05
Dec
11

Alone together in the dark…

Alone together in the dark this Yuletide (in loving memory of Otis [AKA Bunkie])

Lately in my musings over Christmas, I found myself on the road with Charlie Brown moving into the darkness of Russell’s Corners in Woodstock, NY. Having never been to Woodstock, nor able physically to stand beside a cartoon character, I figure I may already have lost you. So let me fill in the blanks. I know Russell’s Corners only through a few paintings of that specific spot in paintings by George Ault, but when I first saw August Night at Russell’s Corners (you can go see this and other works of Ault’s at http://tiny.cc/8xzpp  — the five pieces shown are, in order Daylight at Russell’s Corners, Bright Light at Russell’s Corners, Black Night at Russell’s Corners, August Night at Russell’s Corners and January, Full Moon) at the Joslyn Museum in Omaha, NE some dozen years ago, I somehow knew that Russell’s Corners had always been part of my psychic makeup, and though I don’t live my life in that dark place, barely lit by a single light at the bend in the road, it’s always been there in my mind.
At times when I reflect on that beautiful and somewhat unsettling painting, I feel tremendous loneliness; at other times, I am amazed by the amazing transformation of the daytime world by the darkness of night which seems so much darker for the intermittent light. Standing before that painting (and to a lesser extent before Bright Light at Russell’s Corners, which looks at the same corner from a different angle, and with better lighting), I find myself having a liminal experience, as if on the edge of some other world, being here, but with a strong sense of a world beyond. Making the familiar strange is something that Ault does exceptionally well. He also captures the profound loneliness of living in the world, casting the viewer as sentient observer of a material, but insensate world.
A Charlie Brown Christmas evoked a similar feeling for me when I was 9, many years before I first encountered Ault, or even Woodstock. There is a scene (about 16 min. into the show) where Charlie Brown and Linus head into town to buy a Christmas tree. When I first saw the show in 1965 at Brendan McHugh’s house, I was amazed (like so many others) by many scenes in the show, by the opening skating scene, by the bizarre dancing to “Lucy and Linus,” and by other scenes as well; the scene that really clicked with my inner psyche, though, was the scene (lasting only about 10 sec.) where Charlie Brown and Linus leave the school and head toward town. At the point where they turn to their right and head down what seems a really long road to town, they appear as rather small figures at the bottom of the screen; in the distance, the town with searchlights panning the sky.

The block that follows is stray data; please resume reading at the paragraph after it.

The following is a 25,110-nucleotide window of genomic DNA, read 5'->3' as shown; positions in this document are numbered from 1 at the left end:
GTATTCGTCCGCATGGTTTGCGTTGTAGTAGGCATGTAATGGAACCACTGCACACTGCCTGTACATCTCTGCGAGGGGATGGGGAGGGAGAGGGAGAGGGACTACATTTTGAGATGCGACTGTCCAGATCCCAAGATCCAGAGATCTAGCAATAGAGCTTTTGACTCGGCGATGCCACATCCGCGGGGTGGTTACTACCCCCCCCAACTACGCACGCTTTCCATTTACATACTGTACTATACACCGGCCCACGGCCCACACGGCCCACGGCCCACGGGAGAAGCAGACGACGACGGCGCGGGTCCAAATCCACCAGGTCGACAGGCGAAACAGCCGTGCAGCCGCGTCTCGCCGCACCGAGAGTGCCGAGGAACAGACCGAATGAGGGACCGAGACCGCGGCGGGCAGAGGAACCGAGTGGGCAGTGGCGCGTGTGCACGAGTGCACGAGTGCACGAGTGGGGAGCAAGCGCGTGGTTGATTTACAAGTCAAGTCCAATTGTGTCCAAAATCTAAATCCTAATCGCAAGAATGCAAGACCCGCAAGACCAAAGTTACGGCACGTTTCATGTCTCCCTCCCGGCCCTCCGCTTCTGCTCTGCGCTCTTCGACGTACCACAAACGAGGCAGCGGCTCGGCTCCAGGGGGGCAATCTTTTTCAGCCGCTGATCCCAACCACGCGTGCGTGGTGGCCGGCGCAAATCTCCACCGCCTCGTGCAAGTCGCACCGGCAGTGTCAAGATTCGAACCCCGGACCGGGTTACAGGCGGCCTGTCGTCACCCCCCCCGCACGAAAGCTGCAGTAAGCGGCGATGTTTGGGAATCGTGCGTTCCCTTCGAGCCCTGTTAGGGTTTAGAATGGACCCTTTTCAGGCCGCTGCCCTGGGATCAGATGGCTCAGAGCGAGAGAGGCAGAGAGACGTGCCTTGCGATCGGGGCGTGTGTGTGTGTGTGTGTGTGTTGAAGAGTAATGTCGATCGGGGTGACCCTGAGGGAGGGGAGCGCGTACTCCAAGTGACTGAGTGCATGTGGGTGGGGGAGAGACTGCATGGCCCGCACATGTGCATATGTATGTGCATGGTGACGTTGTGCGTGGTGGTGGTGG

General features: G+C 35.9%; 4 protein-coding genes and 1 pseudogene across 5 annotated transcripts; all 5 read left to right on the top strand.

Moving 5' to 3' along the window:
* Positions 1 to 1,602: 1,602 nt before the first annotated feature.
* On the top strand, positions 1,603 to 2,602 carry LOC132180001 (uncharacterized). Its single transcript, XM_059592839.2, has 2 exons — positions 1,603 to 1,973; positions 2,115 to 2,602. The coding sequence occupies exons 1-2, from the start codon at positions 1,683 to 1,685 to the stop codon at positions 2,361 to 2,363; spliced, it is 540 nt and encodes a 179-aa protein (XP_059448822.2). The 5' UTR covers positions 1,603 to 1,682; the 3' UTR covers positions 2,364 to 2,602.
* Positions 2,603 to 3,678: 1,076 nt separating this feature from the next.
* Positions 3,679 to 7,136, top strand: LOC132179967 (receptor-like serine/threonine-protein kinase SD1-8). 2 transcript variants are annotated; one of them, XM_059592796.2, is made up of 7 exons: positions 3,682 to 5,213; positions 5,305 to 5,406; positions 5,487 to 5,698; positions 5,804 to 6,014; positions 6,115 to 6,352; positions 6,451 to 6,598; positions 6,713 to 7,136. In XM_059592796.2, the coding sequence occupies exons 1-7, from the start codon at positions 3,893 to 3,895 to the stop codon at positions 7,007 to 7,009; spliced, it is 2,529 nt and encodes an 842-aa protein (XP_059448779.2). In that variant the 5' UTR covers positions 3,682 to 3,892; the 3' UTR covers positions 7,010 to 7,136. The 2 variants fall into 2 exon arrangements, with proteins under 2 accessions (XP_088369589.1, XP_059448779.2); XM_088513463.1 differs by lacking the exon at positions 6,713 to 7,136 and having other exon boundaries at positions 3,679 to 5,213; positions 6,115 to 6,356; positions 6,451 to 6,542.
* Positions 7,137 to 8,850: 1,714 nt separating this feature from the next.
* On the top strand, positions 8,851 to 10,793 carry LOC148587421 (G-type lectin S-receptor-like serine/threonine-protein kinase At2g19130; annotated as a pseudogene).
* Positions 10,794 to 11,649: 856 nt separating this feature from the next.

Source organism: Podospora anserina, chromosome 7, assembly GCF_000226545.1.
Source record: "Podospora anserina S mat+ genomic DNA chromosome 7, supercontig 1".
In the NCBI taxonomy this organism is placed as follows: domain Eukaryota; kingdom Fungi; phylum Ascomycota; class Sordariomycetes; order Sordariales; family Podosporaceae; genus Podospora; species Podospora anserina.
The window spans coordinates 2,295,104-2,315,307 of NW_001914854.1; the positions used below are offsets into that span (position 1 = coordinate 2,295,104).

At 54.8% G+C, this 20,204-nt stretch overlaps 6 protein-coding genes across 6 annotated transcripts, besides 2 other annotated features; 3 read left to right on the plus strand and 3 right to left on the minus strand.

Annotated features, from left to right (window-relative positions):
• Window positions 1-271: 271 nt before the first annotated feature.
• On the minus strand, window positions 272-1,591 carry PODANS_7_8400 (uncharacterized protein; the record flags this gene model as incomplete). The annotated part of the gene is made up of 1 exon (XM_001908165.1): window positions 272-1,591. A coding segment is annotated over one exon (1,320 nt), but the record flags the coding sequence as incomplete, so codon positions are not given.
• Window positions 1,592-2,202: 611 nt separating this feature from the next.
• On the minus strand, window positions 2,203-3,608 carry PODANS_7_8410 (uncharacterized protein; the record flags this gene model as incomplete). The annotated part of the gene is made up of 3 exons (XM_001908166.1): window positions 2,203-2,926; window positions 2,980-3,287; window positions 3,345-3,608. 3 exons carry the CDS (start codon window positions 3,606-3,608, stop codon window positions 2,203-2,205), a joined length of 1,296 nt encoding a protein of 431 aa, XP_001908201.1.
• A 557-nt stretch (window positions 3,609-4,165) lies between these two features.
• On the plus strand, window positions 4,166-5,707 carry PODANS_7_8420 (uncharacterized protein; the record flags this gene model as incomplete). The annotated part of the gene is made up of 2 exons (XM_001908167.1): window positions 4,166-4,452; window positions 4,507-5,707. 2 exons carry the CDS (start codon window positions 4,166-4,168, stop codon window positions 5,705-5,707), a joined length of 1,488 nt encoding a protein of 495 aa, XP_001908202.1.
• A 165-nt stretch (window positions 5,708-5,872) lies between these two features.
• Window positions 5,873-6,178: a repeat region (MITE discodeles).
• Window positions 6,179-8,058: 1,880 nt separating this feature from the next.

Just as the single light in Ault’s painting calls attention to the darkness, the searchlights suggest the darkness (Schultz and the animators don’t do Aultine darkness) and emphasize just how tiny Linus and Charlie Brown are in the world. The full effect of the scene is lost in video and DVD versions; for a second after Linus and Charlie Brown turn towards town, there was, in the original production a jump to commercial. I’m sure there were plenty of images of Dolly Madison cakes in the snow during that commercial break – but I don’t remember them. What I do remember is that I stayed, in my mind, with Linus and Charlie Brown on the road until we came back (the next scene has them already in the tree lot). So, for me, those 10 sec. stretched out for a couple of minutes, while I considered the pair, small and alone in a much larger (and it seemed to me, as a kid, darker) universe. And yet, Charlie Brown is not alone – Linus is with him. The two of them, however, are (however briefly) alone. We know that the rest of the crew is back at the school dancing together which makes the two boys alone in the dark and the cold seem even lonelier, and their bond seem so much greater.
What kept me from being traumatized by that scene (I was 9) was the awareness of the close friendship of Charlie Brown and Linus – everyone else is part of the group, but setting these two apart, the creators give their bond greater weight. And that’s what I’m thinking about this holiday season, being alone together in the dark. Doesn’t sound too cheery, but where others see Ault’s depression, I see courage in his facing that dark place again and again, and when I visit Russell’s Corners, I am also aware of familiar barns, of a corner I’ve visited many times, and I reflect on the people who built those buildings, who owned them, who, when day comes would be there working; I also think of the power grid that provided that tiny point of light and the structure underlying it. Even as I feel profound loneliness, I am aware of the world beyond, of all the humanity behind the world I see. So, in my loneliness, I am aware of the void, but still somehow feel connected.
And I’ve been blessed in my life at finding my Lini, close friends who have provided and still provide a fixed point, a solid counterpoint, as I contemplate the void. And Carla and I were blessed these past few years with Otis (AKA Bunkie), an old, blind pug who passed this November past. We’d always have to carry Otis out to the yard, and retrieve him after he had some yard time. Whenever I did this at night, and I’d pick up Otis, and we’d head back to the house, there I’d be, Linus to Otis’ Charlie Brown, heading to the light.
So, this holiday season, a period when the overwhelming darkness seems so great, I hope that you find, or rediscover, your Charlie Brown and your Linus, and if the immensity of the big bad world seems overwhelming, especially during the holiday, that you’ll remember the people behind the objects of the world, and in your life, and that you’ll know, in the darkest moment, there is a light which promises more light to dispel the darkness.

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